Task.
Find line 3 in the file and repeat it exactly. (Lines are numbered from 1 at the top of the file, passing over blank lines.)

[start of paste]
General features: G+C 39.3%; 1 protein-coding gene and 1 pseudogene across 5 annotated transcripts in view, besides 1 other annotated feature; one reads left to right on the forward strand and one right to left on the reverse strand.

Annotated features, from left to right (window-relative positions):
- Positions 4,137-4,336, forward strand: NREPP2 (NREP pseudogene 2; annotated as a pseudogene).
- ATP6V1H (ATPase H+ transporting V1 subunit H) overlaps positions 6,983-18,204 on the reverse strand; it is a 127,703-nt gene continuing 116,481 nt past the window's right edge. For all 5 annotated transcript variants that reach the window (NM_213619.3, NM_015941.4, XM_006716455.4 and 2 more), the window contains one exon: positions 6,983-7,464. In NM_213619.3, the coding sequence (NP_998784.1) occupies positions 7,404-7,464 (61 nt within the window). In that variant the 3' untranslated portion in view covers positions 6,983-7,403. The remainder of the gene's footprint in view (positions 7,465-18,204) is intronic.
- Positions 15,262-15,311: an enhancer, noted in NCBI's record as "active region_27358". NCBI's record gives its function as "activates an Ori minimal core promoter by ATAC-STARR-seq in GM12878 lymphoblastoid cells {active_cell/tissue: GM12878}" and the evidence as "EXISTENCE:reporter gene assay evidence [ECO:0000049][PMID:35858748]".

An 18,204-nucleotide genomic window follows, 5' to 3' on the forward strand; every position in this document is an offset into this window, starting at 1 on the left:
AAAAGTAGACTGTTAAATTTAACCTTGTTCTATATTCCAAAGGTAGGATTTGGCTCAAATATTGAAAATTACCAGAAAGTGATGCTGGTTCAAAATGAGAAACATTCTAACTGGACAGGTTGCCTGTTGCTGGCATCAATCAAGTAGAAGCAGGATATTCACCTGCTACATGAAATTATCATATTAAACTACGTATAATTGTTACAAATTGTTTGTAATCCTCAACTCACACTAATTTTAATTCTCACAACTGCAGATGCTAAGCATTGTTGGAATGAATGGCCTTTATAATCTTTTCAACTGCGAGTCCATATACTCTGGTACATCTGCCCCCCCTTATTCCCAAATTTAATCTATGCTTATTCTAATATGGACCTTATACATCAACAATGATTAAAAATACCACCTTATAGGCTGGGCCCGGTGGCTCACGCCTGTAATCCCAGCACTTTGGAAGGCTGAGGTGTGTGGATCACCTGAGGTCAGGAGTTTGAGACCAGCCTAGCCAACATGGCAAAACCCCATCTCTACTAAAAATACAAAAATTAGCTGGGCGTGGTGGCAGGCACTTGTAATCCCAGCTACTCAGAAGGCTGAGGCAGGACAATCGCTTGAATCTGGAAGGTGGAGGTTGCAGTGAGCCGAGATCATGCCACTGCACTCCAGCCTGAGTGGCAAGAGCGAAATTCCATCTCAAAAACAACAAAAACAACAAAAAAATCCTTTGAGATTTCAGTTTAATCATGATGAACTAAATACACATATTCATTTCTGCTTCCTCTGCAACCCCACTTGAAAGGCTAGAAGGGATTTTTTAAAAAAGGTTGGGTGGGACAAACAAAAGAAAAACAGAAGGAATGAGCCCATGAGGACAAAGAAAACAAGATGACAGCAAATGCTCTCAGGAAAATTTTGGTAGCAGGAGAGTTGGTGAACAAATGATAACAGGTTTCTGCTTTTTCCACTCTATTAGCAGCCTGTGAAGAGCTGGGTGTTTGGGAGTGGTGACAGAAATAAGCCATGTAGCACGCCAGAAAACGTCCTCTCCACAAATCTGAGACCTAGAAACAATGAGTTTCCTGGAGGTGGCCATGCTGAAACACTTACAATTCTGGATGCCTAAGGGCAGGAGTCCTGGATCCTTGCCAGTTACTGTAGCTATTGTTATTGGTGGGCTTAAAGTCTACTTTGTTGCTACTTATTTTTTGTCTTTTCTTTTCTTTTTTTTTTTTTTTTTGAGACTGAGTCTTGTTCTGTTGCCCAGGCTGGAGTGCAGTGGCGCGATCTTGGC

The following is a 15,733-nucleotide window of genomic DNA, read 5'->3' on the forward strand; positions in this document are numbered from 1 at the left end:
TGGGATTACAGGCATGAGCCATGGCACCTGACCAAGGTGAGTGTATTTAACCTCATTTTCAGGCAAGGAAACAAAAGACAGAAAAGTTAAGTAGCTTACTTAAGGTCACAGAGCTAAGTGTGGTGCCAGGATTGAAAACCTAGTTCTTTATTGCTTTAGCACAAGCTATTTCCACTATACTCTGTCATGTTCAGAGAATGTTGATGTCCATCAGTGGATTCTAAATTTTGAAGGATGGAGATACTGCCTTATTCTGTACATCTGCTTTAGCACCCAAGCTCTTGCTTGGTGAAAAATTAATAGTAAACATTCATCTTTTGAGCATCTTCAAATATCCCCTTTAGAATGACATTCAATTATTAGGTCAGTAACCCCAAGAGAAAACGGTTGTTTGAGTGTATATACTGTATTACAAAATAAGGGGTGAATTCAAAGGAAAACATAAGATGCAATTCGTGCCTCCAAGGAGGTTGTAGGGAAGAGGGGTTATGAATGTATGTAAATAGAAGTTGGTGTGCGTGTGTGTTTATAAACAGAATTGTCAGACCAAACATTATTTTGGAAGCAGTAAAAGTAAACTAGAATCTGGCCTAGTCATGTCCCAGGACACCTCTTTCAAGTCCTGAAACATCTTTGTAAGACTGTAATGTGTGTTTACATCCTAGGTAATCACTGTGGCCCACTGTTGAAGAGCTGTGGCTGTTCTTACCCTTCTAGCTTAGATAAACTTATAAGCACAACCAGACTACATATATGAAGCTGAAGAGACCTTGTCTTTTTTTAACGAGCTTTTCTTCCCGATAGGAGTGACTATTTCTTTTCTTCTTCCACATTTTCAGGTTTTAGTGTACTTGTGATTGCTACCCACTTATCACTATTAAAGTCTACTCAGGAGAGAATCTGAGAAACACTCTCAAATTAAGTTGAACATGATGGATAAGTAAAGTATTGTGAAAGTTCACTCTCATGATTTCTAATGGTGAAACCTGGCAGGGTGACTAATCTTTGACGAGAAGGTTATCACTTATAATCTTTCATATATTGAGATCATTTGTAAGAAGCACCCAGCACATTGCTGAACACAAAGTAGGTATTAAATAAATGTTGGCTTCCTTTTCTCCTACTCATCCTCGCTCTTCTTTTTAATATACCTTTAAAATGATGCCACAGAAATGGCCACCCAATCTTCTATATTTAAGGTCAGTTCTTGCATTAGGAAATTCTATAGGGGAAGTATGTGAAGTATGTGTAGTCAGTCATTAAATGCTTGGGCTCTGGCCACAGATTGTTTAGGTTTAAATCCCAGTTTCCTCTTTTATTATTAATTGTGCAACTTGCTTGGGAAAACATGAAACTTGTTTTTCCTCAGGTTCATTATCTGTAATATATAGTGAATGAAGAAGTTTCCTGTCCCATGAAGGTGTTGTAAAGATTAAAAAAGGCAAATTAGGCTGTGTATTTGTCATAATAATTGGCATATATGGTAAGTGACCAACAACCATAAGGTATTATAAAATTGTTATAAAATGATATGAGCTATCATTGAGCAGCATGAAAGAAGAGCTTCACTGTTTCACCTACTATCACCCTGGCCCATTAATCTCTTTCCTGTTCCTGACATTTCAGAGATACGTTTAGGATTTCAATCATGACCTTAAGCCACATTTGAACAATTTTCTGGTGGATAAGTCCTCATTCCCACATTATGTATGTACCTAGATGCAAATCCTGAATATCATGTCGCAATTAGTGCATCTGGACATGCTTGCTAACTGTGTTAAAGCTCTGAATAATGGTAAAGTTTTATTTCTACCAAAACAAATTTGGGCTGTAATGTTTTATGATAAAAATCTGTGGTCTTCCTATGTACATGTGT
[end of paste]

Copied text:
- Positions 4,137-4,336, forward strand: NREPP2 (NREP pseudogene 2; annotated as a pseudogene).